Over a handful of days in January, Democrats in the Virginia General Assembly saw all of their gun-control bills die.
None of them ever reached the full floor, where all 100 delegates or all 40 senators could vote on it.
In subcommittee and committee meetings — where Republicans outnumber Democrats — the bills were killed, in some cases without being given a hearing.
Gov. Ralph Northam, a Democrat, hopes that won’t be the case during a special session he’s called to address what he says are “common-sense public safety laws” in the wake of the May 31 shooting in Virginia Beach, where a city employee killed 12 people before dying during a gunfire exchange with police.
“It is wrong, it is outrageous, it is unforgivable to turn our municipal centers, our schools, our churches and synagogues and mosques, into battlefields,” Northam said during a press conference last week.
If other states’ experience is a guide, reaching an agreement on how to respond to the mass shooting won’t be an easy task.
In the wake of recent mass shootings, the focus often turns to state legislatures.
Last year, 26 states and Washington, D.C. passed 67 new gun safety laws, according to the Giffords Law Center to Prevent Gun Violence.
After the Parkland, Fla., shooting in February 2018, Florida’s Republican-controlled legislature enacted several measures now on Northam’s wish list, including an extreme risk protection order, a higher minimum age for buying firearms, and a three-day waiting period for people to receive their guns after buying them.
Florida lawmakers also banned bump stocks and created rules for the safe storage of guns when there are children present.
Colorado’s governor signed a similar extreme protection order — also known as a “red flag” bill — into law in April.
Eileen McCarron, president of gun violence prevention group Colorado Ceasefire, said citizens wanted a special session on gun safety after the Columbine High School shooting in 1999, but legislators rebuffed the idea.
But the state passed several laws after the Aurora movie theater shooting in 2012, including universal background checks, a high-capacity magazine ban and a requirement that people under domestic protection orders turn their guns in.
Many of those laws have faced challenges in the courts.
McCarron said universal background checks have helped keep guns out of the hands of “bad people” in Colorado, but she can’t say for certain that the other laws have changed anything.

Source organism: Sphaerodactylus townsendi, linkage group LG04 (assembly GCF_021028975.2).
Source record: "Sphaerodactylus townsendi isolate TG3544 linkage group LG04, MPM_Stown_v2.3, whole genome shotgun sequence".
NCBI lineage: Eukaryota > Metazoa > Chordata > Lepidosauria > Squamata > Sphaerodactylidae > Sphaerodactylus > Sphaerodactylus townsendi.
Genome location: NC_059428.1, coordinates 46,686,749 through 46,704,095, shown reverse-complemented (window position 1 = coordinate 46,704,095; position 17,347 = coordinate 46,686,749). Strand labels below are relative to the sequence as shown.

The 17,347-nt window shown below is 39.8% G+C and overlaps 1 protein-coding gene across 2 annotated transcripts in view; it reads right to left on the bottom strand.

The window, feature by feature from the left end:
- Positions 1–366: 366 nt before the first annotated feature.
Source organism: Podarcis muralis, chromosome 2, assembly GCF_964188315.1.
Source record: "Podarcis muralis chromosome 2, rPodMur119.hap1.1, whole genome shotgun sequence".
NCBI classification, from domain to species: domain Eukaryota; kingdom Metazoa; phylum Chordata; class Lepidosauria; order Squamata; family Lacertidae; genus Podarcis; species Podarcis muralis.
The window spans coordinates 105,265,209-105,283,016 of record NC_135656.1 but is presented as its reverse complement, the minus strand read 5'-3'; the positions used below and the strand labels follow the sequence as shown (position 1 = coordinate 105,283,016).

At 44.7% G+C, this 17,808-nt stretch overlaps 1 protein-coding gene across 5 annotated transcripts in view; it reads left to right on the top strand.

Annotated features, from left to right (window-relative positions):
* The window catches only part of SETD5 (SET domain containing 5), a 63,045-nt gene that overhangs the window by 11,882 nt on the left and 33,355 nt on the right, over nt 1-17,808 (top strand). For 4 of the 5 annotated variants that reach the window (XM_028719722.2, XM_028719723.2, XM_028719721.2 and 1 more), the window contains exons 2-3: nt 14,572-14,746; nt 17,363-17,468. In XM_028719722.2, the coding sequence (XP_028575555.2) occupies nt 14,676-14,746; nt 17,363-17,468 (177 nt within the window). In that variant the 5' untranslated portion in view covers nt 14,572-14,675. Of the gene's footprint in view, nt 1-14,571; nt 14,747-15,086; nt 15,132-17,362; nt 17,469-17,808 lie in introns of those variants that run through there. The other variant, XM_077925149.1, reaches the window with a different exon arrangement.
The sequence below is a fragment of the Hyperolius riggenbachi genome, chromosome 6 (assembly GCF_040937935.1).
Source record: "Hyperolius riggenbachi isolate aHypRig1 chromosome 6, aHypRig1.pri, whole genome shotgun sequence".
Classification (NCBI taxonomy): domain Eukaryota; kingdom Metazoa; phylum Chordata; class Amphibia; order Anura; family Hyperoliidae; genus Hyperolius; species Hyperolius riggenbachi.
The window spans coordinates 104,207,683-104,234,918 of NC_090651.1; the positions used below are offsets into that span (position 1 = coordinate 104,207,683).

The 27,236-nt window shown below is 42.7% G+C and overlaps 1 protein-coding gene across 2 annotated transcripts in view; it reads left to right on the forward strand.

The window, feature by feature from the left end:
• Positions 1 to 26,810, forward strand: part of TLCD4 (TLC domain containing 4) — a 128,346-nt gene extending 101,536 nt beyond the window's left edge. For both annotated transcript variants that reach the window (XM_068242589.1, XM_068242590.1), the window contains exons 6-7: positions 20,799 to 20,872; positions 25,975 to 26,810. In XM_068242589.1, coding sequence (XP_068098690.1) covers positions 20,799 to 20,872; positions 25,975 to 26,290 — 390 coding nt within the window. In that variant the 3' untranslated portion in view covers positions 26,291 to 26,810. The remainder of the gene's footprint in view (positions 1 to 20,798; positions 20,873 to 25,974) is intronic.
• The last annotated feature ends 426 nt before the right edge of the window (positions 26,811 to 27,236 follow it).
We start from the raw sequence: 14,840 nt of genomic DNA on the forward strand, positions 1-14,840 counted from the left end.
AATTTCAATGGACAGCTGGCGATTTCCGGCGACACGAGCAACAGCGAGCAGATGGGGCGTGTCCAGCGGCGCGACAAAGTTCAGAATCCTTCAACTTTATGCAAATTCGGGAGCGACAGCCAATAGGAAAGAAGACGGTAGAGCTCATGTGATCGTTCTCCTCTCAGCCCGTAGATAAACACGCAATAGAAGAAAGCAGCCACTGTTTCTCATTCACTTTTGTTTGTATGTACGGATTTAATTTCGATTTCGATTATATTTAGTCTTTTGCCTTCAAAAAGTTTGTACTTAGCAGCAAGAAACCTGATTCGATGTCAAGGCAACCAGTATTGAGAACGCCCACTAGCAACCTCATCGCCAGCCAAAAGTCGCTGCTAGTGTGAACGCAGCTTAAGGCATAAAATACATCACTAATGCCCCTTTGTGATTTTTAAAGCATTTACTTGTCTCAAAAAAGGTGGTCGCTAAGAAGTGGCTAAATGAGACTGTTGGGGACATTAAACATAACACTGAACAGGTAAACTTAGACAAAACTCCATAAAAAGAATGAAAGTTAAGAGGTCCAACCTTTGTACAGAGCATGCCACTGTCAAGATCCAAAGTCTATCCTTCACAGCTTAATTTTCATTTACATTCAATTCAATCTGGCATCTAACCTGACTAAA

“I would’ve loved to have seen — after we passed the laws in 2013 — that gun violence went down, but it hasn’t,” she said.
In Connecticut — home of the 2012 Sandy Hook Elementary School shooting — a bump stock ban went into effect in October.
Earlier this month, Connecticut legislators also voted to require the proper storage of guns around children. They also banned 3D printed guns that anyone can assemble and made it illegal to store firearms in unattended vehicles.
Jeremy Stein, executive director of Connecticut Against Gun Violence, said other gun-control bills passed in the Democratic-controlled legislature in 2013, including a ban on “assault weapons” and high-capacity magazines, have led to less gun violence.
“There is a correlation between those states that have the strongest gun laws and those states that have the lowest gun deaths,” he said.
Scott Wilson, president of the Connecticut Citizens Defense League, said gun deaths in the state are trending downward, but not necessarily because of stricter gun laws. He said there has been a “crushing swell” of interest in gun ownership since the Sandy Hook shooting.
“People are afraid that the gun control that has passed and concerns about future gun control would make it next to impossible for people to purchase a firearm,” he said.
In February, the Nevada legislature voted to require background checks for most private gun sales. The vote came a year and a half after the mass shooting at a Las Vegas concert.
After the shooting at a high school in Santa Fe last year, the Texas legislature focused its latest session on a package of school safety laws similar to those passed in Virginia this year.
Ed Scruggs, the board vice chair for gun-control advocacy group Texas Gun Sense, said state lawmakers briefly considered holding a special session after the shooting but decided against it.
Texas also made it possible this year for districts to have as many school marshals — appointed teachers and staff members that can carry guns on campuses — as they want.
Scruggs said a budget line item to create a statewide safe gun storage education and public awareness program is awaiting the governor’s signature.